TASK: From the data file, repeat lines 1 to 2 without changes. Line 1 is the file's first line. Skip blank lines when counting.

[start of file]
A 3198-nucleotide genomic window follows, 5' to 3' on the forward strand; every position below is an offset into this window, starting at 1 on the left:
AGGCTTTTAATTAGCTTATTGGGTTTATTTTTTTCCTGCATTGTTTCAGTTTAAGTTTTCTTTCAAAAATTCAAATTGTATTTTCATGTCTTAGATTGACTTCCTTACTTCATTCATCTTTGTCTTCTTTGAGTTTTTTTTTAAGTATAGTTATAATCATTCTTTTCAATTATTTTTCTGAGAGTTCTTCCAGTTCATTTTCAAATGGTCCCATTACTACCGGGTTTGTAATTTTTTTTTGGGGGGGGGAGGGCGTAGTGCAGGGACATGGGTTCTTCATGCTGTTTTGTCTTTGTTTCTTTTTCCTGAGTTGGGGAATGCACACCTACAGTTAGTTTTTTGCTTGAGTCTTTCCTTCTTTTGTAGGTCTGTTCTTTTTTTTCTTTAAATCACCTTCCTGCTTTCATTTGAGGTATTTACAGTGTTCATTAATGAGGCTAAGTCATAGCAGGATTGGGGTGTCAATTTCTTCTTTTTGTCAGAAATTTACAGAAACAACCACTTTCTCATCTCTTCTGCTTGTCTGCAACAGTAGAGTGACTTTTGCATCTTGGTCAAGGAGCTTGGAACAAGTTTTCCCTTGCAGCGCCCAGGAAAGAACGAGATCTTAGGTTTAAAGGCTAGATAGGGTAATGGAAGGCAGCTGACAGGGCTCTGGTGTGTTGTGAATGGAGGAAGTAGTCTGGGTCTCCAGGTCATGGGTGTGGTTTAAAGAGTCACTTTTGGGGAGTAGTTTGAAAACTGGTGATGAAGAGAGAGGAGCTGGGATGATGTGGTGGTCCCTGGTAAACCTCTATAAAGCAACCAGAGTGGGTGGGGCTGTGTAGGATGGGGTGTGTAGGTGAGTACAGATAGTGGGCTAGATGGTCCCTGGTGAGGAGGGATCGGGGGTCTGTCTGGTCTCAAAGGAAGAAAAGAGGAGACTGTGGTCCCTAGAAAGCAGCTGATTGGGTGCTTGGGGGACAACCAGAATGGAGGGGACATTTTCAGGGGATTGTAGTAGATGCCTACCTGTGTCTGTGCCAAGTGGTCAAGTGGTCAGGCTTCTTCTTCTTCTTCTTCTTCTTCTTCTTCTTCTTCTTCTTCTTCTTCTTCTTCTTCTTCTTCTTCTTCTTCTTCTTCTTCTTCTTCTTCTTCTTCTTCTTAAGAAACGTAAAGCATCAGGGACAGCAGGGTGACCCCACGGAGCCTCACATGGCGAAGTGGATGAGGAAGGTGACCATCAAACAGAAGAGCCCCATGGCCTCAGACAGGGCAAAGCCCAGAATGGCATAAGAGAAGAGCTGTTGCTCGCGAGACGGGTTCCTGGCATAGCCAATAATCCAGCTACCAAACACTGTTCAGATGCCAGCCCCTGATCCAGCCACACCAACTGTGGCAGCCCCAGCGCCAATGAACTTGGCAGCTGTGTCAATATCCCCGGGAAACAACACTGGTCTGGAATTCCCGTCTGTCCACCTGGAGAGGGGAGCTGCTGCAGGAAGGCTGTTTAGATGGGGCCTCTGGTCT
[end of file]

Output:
A 3198-nucleotide genomic window follows, 5' to 3' on the forward strand; every position below is an offset into this window, starting at 1 on the left:
AGGCTTTTAATTAGCTTATTGGGTTTATTTTTTTCCTGCATTGTTTCAGTTTAAGTTTTCTTTCAAAAATTCAAATTGTATTTTCATGTCTTAGATTGACTTCCTTACTTCATTCATCTTTGTCTTCTTTGAGTTTTTTTTTAAGTATAGTTATAATCATTCTTTTCAATTATTTTTCTGAGAGTTCTTCCAGTTCATTTTCAAATGGTCCCATTACTACCGGGTTTGTAATTTTTTTTTGGGGGGGGGAGGGCGTAGTGCAGGGACATGGGTTCTTCATGCTGTTTTGTCTTTGTTTCTTTTTCCTGAGTTGGGGAATGCACACCTACAGTTAGTTTTTTGCTTGAGTCTTTCCTTCTTTTGTAGGTCTGTTCTTTTTTTTCTTTAAATCACCTTCCTGCTTTCATTTGAGGTATTTACAGTGTTCATTAATGAGGCTAAGTCATAGCAGGATTGGGGTGTCAATTTCTTCTTTTTGTCAGAAATTTACAGAAACAACCACTTTCTCATCTCTTCTGCTTGTCTGCAACAGTAGAGTGACTTTTGCATCTTGGTCAAGGAGCTTGGAACAAGTTTTCCCTTGCAGCGCCCAGGAAAGAACGAGATCTTAGGTTTAAAGGCTAGATAGGGTAATGGAAGGCAGCTGACAGGGCTCTGGTGTGTTGTGAATGGAGGAAGTAGTCTGGGTCTCCAGGTCATGGGTGTGGTTTAAAGAGTCACTTTTGGGGAGTAGTTTGAAAACTGGTGATGAAGAGAGAGGAGCTGGGATGATGTGGTGGTCCCTGGTAAACCTCTATAAAGCAACCAGAGTGGGTGGGGCTGTGTAGGATGGGGTGTGTAGGTGAGTACAGATAGTGGGCTAGATGGTCCCTGGTGAGGAGGGATCGGGGGTCTGTCTGGTCTCAAAGGAAGAAAAGAGGAGACTGTGGTCCCTAGAAAGCAGCTGATTGGGTGCTTGGGGGACAACCAGAATGGAGGGGACATTTTCAGGGGATTGTAGTAGATGCCTACCTGTGTCTGTGCCAAGTGGTCAAGTGGTCAGGCTTCTTCTTCTTCTTCTTCTTCTTCTTCTTCTTCTTCTTCTTCTTCTTCTTCTTCTTCTTCTTCTTCTTCTTCTTCTTCTTCTTCTTCTTCTTCTTCTTCTTAAGAAACGTAAAGCATCAGGGACAGCAGGGTGACCCCACGGAGCCTCACATGGCGAAGTGGATGAGGAAGGTGACCATCAAACAGAAGAGCCCCATGGCCTCAGACAGGGCAAAGCCCAGAATGGCATAAGAGAAGAGCTGTTGCTCGCGAGACGGGTTCCTGGCATAGCCAATAATCCAGCTACCAAACACTGTTCAGATGCCAGCCCCTGATCCAGCCACACCAACTGTGGCAGCCCCAGCGCCAATGAACTTGGCAGCTGTGTCAATATCCCCGGGAAACAACACTGGTCTGGAATTCCCGTCTGTCCACCTGGAGAGGGGAGCTGCTGCAGGAAGGCTGTTTAGATGGGGCCTCTGGTCT